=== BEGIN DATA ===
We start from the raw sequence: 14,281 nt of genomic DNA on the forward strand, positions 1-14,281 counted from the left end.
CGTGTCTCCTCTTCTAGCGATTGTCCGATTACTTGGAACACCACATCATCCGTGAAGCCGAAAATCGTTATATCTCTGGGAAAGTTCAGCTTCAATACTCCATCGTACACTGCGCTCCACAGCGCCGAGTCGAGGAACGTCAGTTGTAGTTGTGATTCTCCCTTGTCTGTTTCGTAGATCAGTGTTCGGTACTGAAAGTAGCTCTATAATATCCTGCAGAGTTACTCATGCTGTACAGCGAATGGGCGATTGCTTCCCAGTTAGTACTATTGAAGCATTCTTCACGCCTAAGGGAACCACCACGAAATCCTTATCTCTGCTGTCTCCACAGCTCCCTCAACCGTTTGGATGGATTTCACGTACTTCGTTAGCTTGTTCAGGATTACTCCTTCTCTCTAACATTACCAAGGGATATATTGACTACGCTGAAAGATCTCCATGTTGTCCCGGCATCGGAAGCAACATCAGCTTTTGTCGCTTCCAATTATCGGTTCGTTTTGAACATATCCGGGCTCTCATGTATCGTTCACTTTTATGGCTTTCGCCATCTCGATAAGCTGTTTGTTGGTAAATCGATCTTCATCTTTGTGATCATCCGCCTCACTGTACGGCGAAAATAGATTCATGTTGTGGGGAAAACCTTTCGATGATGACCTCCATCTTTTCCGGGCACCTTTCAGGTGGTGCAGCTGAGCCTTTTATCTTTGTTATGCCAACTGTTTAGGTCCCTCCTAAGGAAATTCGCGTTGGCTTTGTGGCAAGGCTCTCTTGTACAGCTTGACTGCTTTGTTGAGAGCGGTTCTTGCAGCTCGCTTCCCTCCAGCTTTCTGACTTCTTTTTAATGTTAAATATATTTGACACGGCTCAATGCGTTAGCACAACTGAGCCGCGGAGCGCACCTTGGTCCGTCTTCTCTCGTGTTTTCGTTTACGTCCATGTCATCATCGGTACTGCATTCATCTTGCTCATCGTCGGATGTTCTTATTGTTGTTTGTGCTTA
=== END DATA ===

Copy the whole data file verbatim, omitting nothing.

We start from the raw sequence: 14,281 nt of genomic DNA on the forward strand, positions 1-14,281 counted from the left end.
CGTGTCTCCTCTTCTAGCGATTGTCCGATTACTTGGAACACCACATCATCCGTGAAGCCGAAAATCGTTATATCTCTGGGAAAGTTCAGCTTCAATACTCCATCGTACACTGCGCTCCACAGCGCCGAGTCGAGGAACGTCAGTTGTAGTTGTGATTCTCCCTTGTCTGTTTCGTAGATCAGTGTTCGGTACTGAAAGTAGCTCTATAATATCCTGCAGAGTTACTCATGCTGTACAGCGAATGGGCGATTGCTTCCCAGTTAGTACTATTGAAGCATTCTTCACGCCTAAGGGAACCACCACGAAATCCTTATCTCTGCTGTCTCCACAGCTCCCTCAACCGTTTGGATGGATTTCACGTACTTCGTTAGCTTGTTCAGGATTACTCCTTCTCTCTAACATTACCAAGGGATATATTGACTACGCTGAAAGATCTCCATGTTGTCCCGGCATCGGAAGCAACATCAGCTTTTGTCGCTTCCAATTATCGGTTCGTTTTGAACATATCCGGGCTCTCATGTATCGTTCACTTTTATGGCTTTCGCCATCTCGATAAGCTGTTTGTTGGTAAATCGATCTTCATCTTTGTGATCATCCGCCTCACTGTACGGCGAAAATAGATTCATGTTGTGGGGAAAACCTTTCGATGATGACCTCCATCTTTTCCGGGCACCTTTCAGGTGGTGCAGCTGAGCCTTTTATCTTTGTTATGCCAACTGTTTAGGTCCCTCCTAAGGAAATTCGCGTTGGCTTTGTGGCAAGGCTCTCTTGTACAGCTTGACTGCTTTGTTGAGAGCGGTTCTTGCAGCTCGCTTCCCTCCAGCTTTCTGACTTCTTTTTAATGTTAAATATATTTGACACGGCTCAATGCGTTAGCACAACTGAGCCGCGGAGCGCACCTTGGTCCGTCTTCTCTCGTGTTTTCGTTTACGTCCATGTCATCATCGGTACTGCATTCATCTTGCTCATCGTCGGATGTTCTTATTGTTGTTTGTGCTTA